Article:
LGBTQ+ and health groups filed a federal lawsuit Wednesday seeking to block Florida’s new rule excluding gender-affirming care from Medicaid coverage.
Lambda Legal, Southern Legal Counsel, Florida Health Justice Project, and National Health Law Program, together with international law firm Pillsbury Winthrop Shaw Pittman LLP, filed the suit on behalf of four plaintiffs: August Dekker, Brit Rothstein, and two minors identified under pseudonyms, Susan (represented by her parents, Jane and John Doe) and K.F. (represented by his mother, Jade Ladue).
The lawsuit, Dekker et al. v. Marstiller et al., was filed in the U.S. District Court for the Northern District of Florida against the Florida Agency for Health Care Administration and its secretary, Simone Marstiller.
The Florida AHCA’s rule went into effect August 21. It denies Medicaid coverage for hormone treatment, puberty blockers, surgery, and other procedures to treat gender dysphoria, although these procedures are covered for treating other conditions. Medicaid is a joint federal-state program, administered by each state, that pays for health care for people with low incomes.
“This exclusion is discrimination, plain and simple, and is not permitted under the Constitution,” Carl Charles, senior attorney at Lambda Legal, said on a conference call Wednesday. It is “without justification” and is based on “inaccurate data” and “doctors who have never once treated a transgender person masquerading as experts.”
The Florida rule denies coverage on the basis that these treatments for gender dysphoria are “experimental and investigational,” as the AHCA put it in a report released in June. But that is not so, the lawsuit states.
“Empirical evidence and decades of clinical experience demonstrate that medical care for the treatment of gender dysphoria, also known as gender-affirming care, is medically necessary, safe, and effective for both transgender adolescents and adults with gender dysphoria,” the suit reads. “Gender-affirming care is neither experimental nor investigational; it is the prevailing standard of care, accepted and supported by every major medical organization in the United States.”
A memo supporting the exclusion “relies on pseudo-science, particularly purported expert ‘assessments’ that are biased and full of errors,” the suit continues. “The ‘assessments’ are written by authors whose testimony has been disqualified in court and who have known ties to anti-LGBTQ advocacy groups. [Its] unfounded claims come from unqualified sources, which include a blog entry, letters to the editor, and opinion pieces.”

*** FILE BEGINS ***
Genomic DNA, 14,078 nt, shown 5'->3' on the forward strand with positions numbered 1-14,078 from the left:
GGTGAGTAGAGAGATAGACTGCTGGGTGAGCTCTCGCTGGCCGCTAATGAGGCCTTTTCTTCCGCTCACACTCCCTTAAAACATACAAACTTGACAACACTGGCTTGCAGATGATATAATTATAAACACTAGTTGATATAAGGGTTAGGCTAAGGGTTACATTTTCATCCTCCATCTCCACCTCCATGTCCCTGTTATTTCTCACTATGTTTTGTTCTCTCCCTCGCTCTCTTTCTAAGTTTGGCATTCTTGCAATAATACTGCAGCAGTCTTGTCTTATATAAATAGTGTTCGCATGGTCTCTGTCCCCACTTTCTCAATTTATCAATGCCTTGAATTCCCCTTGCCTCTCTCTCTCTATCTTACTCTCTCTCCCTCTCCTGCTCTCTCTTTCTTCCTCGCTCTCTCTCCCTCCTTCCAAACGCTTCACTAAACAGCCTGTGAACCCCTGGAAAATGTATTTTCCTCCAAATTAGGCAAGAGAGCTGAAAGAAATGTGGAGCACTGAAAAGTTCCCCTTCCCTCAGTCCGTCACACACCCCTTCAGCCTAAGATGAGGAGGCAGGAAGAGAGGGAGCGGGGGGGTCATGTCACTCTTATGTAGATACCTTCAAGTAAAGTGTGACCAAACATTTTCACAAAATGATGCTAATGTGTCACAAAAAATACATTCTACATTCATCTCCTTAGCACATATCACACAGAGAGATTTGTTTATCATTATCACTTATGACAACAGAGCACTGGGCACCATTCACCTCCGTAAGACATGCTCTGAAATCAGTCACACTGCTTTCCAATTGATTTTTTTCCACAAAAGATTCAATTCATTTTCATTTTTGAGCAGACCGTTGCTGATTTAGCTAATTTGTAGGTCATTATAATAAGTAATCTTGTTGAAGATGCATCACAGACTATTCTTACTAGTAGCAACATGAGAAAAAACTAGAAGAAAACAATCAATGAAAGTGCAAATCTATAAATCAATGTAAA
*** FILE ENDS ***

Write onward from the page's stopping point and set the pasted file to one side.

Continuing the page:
“The exclusion represents dangerous governmental action that threatens the health and wellbeing of transgender Medicaid beneficiaries,” the suit notes. “The purpose of Medicaid is to provide health care coverage to individuals who have low income and cannot otherwise afford the costs of necessary medical care. By denying coverage for gender-affirming care, Defendants effectively categorically deny access to medically necessary care to thousands of Floridians who lack other means to pay for such care.”
The number of states with similar exclusions has been decreasing, Charles noted, with just eight other states restricting Medicaid coverage, and not all of them with such broad restrictions as Florida’s. Lambda recently won a settlement in West Virginia with the state agreeing to lift its ban on Medicaid coverage for gender-affirming surgeries.
The suit charges that the Florida ban violates the Fourteenth Amendment to the U.S. Constitution, which guarantees equal protection of the laws; section 1557 of the Patient Protection and Affordable Care Act, which prohibits sex discrimination by any health program that receives federal funds; and the Medicaid Act’s Early and Periodic Screening, Diagnostic, and Treatment provisions as well as its requirement to assure comparable coverage for every Medicaid beneficiary.
The conference call included two of the plaintiffs. August Dekker, a 28-year-old trans man, has rheumatoid arthritis and lives on Supplemental Security Income. His hormone treatments will no longer be covered by Medicaid because of the new Florida rule. “I’m kind of scrambling to find a way to continue taking my prescribed medications,” he said.
Jade Ladue, mother of 12-year-old trans son K.F., noted that K.F. has identified as a boy since he was 4. He had limited media exposure at the time, so “we knew he was speaking from the heart,” Ladue said. He is on puberty-delaying medication and hopes to have testosterone therapy at some point. Jade Ladue is a patient coordinator at a dental office, and her husband, Joshua Ladue, is on Social Security disability. They have four other children, and putting the whole family on her employer-provided insurance is unaffordable, so the Medicaid coverage is crucial she said.
The suit seeks a preliminary injunction blocking enforcement of the rule while the court case proceeds, plus a permanent block on it, compensatory damages to the plaintiffs, and attorneys’ fees and court costs.
The Medicaid rule is one of numerous anti-LGBTQ+ actions taken by Florida recently. These include the infamous “don’t say gay” law, which restricts classroom instruction on sexual orientation and gender identity.